Aging in Place Part Three

So far in this series we have focused on fall prevention, and how it can factor into your remodeling and renovation plans. Today we’re moving away from fall prevention to address another big concern when planning to age in place – accessibility. Making your home accessible to a range of different mobilities will ensure that you can spend more time in your home safely and independently as you get older. This is just the first post of many in our aging in place series that will focus on mobility. Today we have a short post focusing on hallways and doors.

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There may come a time when you or a loved one has to make use of a walker or wheelchair, however many older homes do not have hallways and doorways that can accommodate the width of a wheelchair. The National Association of Home Builders (NAHB) recommends that hallways be at least 36 inches wide, and goes on to say that wider than that would be preferred.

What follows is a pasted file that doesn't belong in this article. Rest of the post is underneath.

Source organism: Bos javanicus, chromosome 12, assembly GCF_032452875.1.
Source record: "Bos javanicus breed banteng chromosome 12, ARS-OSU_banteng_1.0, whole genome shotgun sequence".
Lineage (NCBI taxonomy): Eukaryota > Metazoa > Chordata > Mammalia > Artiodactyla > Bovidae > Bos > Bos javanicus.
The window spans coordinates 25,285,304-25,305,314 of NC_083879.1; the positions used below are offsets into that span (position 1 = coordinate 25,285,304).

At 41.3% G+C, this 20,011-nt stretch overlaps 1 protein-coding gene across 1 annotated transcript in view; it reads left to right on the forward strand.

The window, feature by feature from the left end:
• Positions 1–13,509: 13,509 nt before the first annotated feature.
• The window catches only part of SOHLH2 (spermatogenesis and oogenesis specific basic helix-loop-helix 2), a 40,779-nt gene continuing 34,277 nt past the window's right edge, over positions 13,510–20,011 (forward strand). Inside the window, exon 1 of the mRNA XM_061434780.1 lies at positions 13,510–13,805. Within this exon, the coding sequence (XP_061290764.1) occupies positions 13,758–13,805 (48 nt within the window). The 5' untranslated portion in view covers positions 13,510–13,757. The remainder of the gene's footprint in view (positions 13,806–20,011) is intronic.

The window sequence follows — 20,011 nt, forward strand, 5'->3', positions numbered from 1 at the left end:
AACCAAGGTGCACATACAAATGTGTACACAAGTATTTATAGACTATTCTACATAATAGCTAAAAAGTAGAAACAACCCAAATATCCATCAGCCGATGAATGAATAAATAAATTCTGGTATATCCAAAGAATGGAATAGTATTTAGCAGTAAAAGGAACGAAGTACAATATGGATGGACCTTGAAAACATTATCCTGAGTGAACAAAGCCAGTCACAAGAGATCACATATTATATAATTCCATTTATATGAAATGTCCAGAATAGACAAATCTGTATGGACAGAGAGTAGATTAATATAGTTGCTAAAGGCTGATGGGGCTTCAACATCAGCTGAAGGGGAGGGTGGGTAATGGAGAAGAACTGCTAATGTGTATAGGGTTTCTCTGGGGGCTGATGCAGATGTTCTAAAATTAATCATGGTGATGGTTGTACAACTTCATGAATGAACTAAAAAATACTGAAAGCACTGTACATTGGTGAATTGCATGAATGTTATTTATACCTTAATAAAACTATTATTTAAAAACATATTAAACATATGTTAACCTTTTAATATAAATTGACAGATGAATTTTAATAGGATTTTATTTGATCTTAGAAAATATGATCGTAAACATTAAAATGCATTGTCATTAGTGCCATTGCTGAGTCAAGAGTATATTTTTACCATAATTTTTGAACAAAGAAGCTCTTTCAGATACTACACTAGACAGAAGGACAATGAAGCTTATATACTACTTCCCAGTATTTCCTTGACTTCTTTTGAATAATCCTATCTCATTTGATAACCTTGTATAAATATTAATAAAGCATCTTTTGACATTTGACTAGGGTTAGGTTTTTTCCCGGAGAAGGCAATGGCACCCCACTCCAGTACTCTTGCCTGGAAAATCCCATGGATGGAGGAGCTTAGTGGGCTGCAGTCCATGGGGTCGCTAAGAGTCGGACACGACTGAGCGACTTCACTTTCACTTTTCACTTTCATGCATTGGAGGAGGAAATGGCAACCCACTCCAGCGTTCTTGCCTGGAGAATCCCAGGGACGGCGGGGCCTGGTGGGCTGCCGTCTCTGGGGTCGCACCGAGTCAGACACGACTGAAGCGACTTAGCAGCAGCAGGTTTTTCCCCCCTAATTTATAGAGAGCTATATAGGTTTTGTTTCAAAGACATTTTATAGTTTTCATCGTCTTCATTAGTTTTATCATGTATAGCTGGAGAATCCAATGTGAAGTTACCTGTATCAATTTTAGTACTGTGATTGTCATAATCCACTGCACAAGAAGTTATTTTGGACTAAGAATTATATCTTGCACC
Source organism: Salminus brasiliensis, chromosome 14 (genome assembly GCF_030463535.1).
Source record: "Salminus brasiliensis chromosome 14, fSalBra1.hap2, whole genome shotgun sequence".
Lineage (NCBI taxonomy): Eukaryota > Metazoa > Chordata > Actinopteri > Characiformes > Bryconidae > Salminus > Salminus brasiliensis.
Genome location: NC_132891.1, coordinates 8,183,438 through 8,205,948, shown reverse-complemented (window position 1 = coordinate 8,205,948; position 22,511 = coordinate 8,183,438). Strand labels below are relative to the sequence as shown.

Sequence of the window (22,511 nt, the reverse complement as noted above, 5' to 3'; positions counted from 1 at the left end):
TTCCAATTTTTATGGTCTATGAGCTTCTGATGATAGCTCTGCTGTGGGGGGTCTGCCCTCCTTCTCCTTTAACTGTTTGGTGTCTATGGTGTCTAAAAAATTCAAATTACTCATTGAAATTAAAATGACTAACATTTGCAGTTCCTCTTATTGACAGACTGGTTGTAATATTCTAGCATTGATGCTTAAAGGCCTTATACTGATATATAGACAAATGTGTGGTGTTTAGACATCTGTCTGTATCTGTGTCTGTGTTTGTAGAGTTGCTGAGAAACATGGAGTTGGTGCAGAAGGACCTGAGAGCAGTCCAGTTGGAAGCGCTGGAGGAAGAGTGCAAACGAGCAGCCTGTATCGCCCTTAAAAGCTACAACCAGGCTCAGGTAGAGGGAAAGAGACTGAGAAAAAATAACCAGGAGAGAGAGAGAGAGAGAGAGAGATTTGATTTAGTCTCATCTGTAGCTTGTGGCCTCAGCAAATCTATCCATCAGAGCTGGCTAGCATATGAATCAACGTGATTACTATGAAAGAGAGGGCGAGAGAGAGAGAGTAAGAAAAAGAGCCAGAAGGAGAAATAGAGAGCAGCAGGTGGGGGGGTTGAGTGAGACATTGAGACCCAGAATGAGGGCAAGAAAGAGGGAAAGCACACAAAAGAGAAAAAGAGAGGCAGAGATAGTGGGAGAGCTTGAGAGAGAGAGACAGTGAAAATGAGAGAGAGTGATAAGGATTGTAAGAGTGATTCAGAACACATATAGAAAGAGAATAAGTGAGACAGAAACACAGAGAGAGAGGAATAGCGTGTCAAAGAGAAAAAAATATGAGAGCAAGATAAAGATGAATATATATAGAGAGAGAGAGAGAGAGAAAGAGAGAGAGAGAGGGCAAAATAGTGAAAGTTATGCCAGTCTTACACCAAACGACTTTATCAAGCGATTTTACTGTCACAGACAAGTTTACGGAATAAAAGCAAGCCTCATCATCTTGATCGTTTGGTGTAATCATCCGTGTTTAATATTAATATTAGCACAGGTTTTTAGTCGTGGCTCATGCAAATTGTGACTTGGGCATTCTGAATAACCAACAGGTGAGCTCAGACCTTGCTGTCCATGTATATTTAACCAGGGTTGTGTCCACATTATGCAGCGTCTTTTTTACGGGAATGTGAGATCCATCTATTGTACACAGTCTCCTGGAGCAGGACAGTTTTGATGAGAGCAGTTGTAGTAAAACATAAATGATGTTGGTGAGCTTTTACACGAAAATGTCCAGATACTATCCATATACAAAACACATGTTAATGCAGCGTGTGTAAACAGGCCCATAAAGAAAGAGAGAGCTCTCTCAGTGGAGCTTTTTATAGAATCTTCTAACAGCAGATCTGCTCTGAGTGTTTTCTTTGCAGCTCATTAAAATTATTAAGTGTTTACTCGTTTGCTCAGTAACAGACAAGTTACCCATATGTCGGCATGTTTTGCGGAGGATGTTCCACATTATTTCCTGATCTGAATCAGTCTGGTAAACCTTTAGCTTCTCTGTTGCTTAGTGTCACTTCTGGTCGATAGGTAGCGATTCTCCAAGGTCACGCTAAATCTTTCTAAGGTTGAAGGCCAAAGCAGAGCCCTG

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The NAHB also recommends that interior doors have levered handles installed rather than the traditional round door knob. The reason for this is that levered door handles are far easier to use for those with limited dexterity.

Keep checking back for more of our aging in place series, next time we will be covering accessibility in the kitchen. If you have any questions about remodeling or renovating your home with aging in place in mind please feel free to contact us.

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